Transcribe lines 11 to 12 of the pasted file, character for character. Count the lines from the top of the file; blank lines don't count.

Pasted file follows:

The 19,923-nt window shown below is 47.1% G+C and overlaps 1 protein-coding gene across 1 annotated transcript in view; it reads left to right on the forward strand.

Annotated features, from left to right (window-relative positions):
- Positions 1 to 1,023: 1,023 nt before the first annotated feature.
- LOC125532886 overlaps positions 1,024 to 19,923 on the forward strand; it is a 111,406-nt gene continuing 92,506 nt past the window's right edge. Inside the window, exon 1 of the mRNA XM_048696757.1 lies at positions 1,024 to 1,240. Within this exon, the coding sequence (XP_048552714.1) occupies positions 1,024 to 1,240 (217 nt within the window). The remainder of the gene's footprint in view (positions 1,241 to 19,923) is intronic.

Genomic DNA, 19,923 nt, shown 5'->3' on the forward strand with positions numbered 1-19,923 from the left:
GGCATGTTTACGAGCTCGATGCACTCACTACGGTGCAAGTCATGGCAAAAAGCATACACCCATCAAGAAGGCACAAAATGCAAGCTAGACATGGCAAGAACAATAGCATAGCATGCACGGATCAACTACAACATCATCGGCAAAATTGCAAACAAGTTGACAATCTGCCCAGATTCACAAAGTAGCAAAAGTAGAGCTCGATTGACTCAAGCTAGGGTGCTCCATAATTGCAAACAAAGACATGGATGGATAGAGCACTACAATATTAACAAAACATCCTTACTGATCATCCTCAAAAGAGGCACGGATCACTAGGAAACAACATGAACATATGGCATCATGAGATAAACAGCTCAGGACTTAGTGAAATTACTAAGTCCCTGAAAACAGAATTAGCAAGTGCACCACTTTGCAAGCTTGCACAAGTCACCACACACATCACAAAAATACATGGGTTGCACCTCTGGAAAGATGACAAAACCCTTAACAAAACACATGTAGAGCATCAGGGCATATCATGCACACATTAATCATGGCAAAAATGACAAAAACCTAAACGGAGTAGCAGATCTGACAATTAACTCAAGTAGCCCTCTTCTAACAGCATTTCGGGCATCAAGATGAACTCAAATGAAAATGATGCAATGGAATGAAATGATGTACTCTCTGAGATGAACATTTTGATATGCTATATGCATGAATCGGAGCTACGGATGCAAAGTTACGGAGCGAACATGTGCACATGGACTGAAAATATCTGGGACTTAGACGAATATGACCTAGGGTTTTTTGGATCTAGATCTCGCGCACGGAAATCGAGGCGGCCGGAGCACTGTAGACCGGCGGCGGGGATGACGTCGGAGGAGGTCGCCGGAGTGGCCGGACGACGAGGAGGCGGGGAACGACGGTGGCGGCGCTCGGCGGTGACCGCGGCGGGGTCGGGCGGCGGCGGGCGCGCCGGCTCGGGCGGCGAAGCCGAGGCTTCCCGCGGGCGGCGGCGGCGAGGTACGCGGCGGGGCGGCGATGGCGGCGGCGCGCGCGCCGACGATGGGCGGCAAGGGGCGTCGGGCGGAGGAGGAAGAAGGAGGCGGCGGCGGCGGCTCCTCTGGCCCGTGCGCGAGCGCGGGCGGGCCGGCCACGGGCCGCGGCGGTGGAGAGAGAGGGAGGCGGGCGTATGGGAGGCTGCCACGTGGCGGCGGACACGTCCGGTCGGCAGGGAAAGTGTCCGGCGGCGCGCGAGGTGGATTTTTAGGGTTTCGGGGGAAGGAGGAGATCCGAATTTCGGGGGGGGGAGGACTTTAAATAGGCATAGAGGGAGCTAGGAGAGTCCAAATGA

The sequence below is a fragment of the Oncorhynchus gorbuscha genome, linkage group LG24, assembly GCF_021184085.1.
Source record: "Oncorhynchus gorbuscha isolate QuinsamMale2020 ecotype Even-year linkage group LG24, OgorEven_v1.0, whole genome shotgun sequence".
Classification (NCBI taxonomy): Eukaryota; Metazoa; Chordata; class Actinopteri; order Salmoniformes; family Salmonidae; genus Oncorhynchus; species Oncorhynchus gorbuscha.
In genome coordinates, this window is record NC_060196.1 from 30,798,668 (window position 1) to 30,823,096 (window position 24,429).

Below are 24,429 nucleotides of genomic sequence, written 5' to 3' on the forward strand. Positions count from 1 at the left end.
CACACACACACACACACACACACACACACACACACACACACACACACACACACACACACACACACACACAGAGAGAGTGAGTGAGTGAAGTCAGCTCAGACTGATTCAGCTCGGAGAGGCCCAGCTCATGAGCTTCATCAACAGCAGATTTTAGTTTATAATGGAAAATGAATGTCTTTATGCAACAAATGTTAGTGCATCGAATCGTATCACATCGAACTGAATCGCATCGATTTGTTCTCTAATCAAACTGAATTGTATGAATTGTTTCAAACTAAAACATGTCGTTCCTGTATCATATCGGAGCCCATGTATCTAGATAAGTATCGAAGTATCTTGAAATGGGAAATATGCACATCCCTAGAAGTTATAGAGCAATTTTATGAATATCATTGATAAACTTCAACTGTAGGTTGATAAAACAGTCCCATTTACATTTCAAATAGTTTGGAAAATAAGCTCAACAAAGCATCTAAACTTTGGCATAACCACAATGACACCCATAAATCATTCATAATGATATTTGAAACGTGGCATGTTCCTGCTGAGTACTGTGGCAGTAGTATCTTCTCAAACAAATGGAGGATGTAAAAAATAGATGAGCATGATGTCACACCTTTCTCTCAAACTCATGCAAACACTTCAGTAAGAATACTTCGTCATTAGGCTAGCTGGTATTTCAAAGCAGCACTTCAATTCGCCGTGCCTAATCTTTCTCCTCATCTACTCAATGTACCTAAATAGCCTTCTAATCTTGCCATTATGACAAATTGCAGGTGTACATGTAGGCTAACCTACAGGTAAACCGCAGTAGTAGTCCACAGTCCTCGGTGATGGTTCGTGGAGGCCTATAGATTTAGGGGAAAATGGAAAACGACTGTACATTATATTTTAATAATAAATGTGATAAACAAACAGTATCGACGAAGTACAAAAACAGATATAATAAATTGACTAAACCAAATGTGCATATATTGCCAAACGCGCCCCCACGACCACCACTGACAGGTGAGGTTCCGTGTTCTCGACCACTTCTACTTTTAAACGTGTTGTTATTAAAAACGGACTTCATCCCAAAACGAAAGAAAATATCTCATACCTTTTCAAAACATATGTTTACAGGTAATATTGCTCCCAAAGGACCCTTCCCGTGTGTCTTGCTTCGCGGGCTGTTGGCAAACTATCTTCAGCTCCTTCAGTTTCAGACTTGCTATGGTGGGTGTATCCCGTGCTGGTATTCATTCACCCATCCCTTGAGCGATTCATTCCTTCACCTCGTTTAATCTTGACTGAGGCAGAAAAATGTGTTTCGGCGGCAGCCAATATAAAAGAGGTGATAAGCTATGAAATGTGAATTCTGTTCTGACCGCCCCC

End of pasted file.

Below are 24,429 nucleotides of genomic sequence, written 5' to 3' on the forward strand. Positions count from 1 at the left end.
CACACACACACACACACACACACACACACACACACACACACACACACACACACACACACACACACACACAGAGAGAGTGAGTGAGTGAAGTCAGCTCAGACTGATTCAGCTCGGAGAGGCCCAGCTCATGAGCTTCATCAACAGCAGATTTTAGTTTATAATGGAAAATGAATGTCTTTATGCAACAAATGTTAGTGCATCGAATCGTATCACATCGAACTGAATCGCATCGATTTGTTCTCTAATCAAACTGAATTGTATGAATTGTTTCAAACTAAAACATGTCGTTCCTGTATCATATCGGAGCCCATGTATCTAGATAAGTATCGAAGTATCTTGAAATGGGAAATATGCACATCCCTAGAAGTTATAGAGCAATTTTATGAATATCATTGATAAACTTCAACTGTAGGTTGATAAAACAGTCCCATTTACATTTCAAATAGTTTGGAAAATAAGCTCAACAAAGCATCTAAACTTTGGCATAACCACAATGACACCCATAAATCATTCATAATGATATTTGAAACGTGGCATGTTCCTGCTGAGTACTGTGGCAGTAGTATCTTCTCAAACAAATGGAGGATGTAAAAAATAGATGAGCATGATGTCACACCTTTCTCTCAAACTCATGCAAACACTTCAGTAAGAATACTTCGTCATTAGGCTAGCTGGTATTTCAAAGCAGCACTTCAATTCGCCGTGCCTAATCTTTCTCCTCATCTACTCAATGTACCTAAATAGCCTTCTAATCTTGCCATTATGACAAATTGCAGGTGTACATGTAGGCTAACCTACAGGTAAACCGCAGTAGTAGTCCACAGTCCTCGGTGATGGTTCGTGGAGGCCTATAGATTTAGGGGAAAATGGAAAACGACTGTACATTATATTTTAATAATAAATGTGATAAACAAACAGTATCGACGAAGTACAAAAACAGATATAATAAATTGACTAAACCAAATGTGCATATATTGCCAAACGCGCCCCCACGACCACCACTGACAGGTGAGGTTCCGTGTTCTCGACCACTTCTACTTTTAAACGTGTTGTTATTAAAAACGGACTTCATCCCAAAACGAAAGAAAATATCTCATACCTTTTCAAAACATATGTTTACAGGTAATATTGCTCCCAAAGGACCCTTCCCGTGTGTCTTGCTTCGCGGGCTGTTGGCAAACTATCTTCAGCTCCTTCAGTTTCAGACTTGCTATGGTGGGTGTATCCCGTGCTGGTATTCATTCACCCATCCCTTGAGCGATTCATTCCTTCACCTCGTTTAATCTTGACTGAGGCAGAAAAATGTGTTTCGGCGGCAGCCAATATAAAAGAGGTGATAAGCTATGAAATGTGAATTCTGTTCTGACCGCCCCC